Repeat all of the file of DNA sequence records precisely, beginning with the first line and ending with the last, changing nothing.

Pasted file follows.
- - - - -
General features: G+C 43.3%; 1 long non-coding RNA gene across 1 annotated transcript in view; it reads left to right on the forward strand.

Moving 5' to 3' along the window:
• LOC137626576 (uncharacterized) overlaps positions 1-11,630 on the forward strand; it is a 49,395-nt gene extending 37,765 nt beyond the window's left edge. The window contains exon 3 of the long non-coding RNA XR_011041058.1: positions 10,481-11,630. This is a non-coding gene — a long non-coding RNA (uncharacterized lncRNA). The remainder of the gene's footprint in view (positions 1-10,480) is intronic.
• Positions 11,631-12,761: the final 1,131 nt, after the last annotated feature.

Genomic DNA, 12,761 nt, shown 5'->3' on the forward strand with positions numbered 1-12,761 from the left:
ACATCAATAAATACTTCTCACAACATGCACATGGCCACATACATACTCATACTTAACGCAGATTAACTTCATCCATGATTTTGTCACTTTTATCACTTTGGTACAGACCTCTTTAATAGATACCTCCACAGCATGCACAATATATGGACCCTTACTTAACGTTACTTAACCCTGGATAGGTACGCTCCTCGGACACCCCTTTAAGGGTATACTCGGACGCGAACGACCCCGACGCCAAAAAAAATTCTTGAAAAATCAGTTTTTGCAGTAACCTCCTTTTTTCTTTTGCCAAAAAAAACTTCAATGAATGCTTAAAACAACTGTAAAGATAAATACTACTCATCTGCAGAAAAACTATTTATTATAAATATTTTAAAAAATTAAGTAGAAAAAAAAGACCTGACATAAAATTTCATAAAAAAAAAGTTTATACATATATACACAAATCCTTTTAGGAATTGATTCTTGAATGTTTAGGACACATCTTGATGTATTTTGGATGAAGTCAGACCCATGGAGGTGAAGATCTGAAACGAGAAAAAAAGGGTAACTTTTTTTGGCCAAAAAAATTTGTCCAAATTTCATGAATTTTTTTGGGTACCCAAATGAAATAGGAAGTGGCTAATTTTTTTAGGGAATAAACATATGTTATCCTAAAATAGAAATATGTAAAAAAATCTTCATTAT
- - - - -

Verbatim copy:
General features: G+C 43.3%; 1 long non-coding RNA gene across 1 annotated transcript in view; it reads left to right on the forward strand.

Moving 5' to 3' along the window:
• LOC137626576 (uncharacterized) overlaps positions 1-11,630 on the forward strand; it is a 49,395-nt gene extending 37,765 nt beyond the window's left edge. The window contains exon 3 of the long non-coding RNA XR_011041058.1: positions 10,481-11,630. This is a non-coding gene — a long non-coding RNA (uncharacterized lncRNA). The remainder of the gene's footprint in view (positions 1-10,480) is intronic.
• Positions 11,631-12,761: the final 1,131 nt, after the last annotated feature.

Genomic DNA, 12,761 nt, shown 5'->3' on the forward strand with positions numbered 1-12,761 from the left:
ACATCAATAAATACTTCTCACAACATGCACATGGCCACATACATACTCATACTTAACGCAGATTAACTTCATCCATGATTTTGTCACTTTTATCACTTTGGTACAGACCTCTTTAATAGATACCTCCACAGCATGCACAATATATGGACCCTTACTTAACGTTACTTAACCCTGGATAGGTACGCTCCTCGGACACCCCTTTAAGGGTATACTCGGACGCGAACGACCCCGACGCCAAAAAAAATTCTTGAAAAATCAGTTTTTGCAGTAACCTCCTTTTTTCTTTTGCCAAAAAAAACTTCAATGAATGCTTAAAACAACTGTAAAGATAAATACTACTCATCTGCAGAAAAACTATTTATTATAAATATTTTAAAAAATTAAGTAGAAAAAAAAGACCTGACATAAAATTTCATAAAAAAAAAGTTTATACATATATACACAAATCCTTTTAGGAATTGATTCTTGAATGTTTAGGACACATCTTGATGTATTTTGGATGAAGTCAGACCCATGGAGGTGAAGATCTGAAACGAGAAAAAAAGGGTAACTTTTTTTGGCCAAAAAAATTTGTCCAAATTTCATGAATTTTTTTGGGTACCCAAATGAAATAGGAAGTGGCTAATTTTTTTAGGGAATAAACATATGTTATCCTAAAATAGAAATATGTAAAAAAATCTTCATTAT